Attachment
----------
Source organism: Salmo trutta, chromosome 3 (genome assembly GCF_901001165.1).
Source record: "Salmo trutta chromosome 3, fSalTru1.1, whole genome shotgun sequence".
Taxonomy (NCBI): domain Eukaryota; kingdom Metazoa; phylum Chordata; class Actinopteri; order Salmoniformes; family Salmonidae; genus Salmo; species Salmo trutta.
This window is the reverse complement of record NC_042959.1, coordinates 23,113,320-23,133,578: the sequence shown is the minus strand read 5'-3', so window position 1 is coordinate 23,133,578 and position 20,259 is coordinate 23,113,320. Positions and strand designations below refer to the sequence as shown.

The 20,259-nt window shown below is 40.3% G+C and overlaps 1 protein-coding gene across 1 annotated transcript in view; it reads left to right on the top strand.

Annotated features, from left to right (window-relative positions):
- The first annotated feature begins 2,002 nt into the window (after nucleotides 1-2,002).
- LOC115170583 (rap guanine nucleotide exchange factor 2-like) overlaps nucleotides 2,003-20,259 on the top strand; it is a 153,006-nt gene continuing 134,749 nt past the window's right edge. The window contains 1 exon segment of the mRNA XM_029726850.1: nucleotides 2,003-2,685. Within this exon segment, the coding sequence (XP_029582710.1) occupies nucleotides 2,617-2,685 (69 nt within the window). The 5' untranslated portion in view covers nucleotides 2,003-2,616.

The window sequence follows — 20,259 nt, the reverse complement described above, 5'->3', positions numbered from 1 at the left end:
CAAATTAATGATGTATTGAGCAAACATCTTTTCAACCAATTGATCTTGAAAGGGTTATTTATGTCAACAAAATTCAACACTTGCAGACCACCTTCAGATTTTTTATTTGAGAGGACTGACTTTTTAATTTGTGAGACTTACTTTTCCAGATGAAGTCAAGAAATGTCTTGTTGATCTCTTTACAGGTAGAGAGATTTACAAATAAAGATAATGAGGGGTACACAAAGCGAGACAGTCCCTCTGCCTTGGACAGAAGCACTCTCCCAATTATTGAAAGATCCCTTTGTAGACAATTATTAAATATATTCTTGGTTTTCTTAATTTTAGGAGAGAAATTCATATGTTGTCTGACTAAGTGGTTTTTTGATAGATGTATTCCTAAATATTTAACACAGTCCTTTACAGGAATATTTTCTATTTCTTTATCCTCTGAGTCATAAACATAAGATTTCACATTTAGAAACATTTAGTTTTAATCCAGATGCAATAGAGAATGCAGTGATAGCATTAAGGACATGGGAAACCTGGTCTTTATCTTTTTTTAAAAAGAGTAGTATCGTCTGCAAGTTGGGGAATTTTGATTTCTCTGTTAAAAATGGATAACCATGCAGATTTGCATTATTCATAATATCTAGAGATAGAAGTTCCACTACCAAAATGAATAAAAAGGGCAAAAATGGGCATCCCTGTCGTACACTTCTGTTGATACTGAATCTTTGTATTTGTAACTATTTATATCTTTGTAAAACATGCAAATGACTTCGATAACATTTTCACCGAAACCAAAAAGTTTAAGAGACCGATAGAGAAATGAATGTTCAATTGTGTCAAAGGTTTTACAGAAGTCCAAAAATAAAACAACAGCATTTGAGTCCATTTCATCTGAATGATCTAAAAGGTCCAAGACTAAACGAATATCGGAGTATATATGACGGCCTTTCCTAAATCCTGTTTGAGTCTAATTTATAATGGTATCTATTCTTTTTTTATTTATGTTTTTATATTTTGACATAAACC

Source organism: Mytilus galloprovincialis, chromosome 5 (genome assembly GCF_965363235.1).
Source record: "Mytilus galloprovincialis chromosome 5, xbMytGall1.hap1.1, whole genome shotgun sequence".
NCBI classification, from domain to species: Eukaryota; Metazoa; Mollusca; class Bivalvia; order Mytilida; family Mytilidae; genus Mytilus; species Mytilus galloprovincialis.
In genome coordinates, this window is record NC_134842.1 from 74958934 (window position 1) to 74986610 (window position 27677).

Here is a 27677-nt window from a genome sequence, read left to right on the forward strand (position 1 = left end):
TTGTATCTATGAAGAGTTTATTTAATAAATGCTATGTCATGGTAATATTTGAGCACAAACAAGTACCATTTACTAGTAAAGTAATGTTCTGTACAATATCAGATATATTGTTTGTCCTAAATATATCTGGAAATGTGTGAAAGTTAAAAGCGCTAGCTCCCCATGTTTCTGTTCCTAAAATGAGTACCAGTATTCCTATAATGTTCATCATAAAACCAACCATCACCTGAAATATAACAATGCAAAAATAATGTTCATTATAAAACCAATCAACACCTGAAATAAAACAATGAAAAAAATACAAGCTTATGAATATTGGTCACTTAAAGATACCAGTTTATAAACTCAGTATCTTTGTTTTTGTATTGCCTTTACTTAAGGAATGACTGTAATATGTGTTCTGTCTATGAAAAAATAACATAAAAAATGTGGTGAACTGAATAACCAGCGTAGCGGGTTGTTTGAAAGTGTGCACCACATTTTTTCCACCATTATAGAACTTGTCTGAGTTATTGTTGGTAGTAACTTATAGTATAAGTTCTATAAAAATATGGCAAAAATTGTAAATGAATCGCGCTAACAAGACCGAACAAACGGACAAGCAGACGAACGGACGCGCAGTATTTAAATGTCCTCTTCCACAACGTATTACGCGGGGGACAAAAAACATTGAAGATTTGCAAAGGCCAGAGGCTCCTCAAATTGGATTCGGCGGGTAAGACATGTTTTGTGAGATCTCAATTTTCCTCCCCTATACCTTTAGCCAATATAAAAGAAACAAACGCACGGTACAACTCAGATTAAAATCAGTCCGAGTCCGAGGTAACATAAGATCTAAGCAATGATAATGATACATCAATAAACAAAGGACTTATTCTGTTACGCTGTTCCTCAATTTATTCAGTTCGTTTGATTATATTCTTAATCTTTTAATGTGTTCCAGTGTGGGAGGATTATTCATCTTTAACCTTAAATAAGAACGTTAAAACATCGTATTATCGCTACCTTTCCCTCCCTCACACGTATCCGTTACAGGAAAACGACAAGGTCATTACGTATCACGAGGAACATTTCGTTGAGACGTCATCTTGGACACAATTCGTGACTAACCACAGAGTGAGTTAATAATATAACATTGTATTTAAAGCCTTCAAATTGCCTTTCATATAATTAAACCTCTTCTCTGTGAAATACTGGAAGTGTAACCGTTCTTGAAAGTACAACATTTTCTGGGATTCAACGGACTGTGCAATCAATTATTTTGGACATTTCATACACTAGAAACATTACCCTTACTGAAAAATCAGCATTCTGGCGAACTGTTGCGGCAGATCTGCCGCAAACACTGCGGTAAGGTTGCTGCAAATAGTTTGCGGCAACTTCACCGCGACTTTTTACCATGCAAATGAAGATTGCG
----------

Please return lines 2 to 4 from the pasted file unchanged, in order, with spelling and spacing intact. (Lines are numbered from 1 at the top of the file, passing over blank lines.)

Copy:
Source record: "Salmo trutta chromosome 3, fSalTru1.1, whole genome shotgun sequence".
Taxonomy (NCBI): domain Eukaryota; kingdom Metazoa; phylum Chordata; class Actinopteri; order Salmoniformes; family Salmonidae; genus Salmo; species Salmo trutta.
This window is the reverse complement of record NC_042959.1, coordinates 23,113,320-23,133,578: the sequence shown is the minus strand read 5'-3', so window position 1 is coordinate 23,133,578 and position 20,259 is coordinate 23,113,320. Positions and strand designations below refer to the sequence as shown.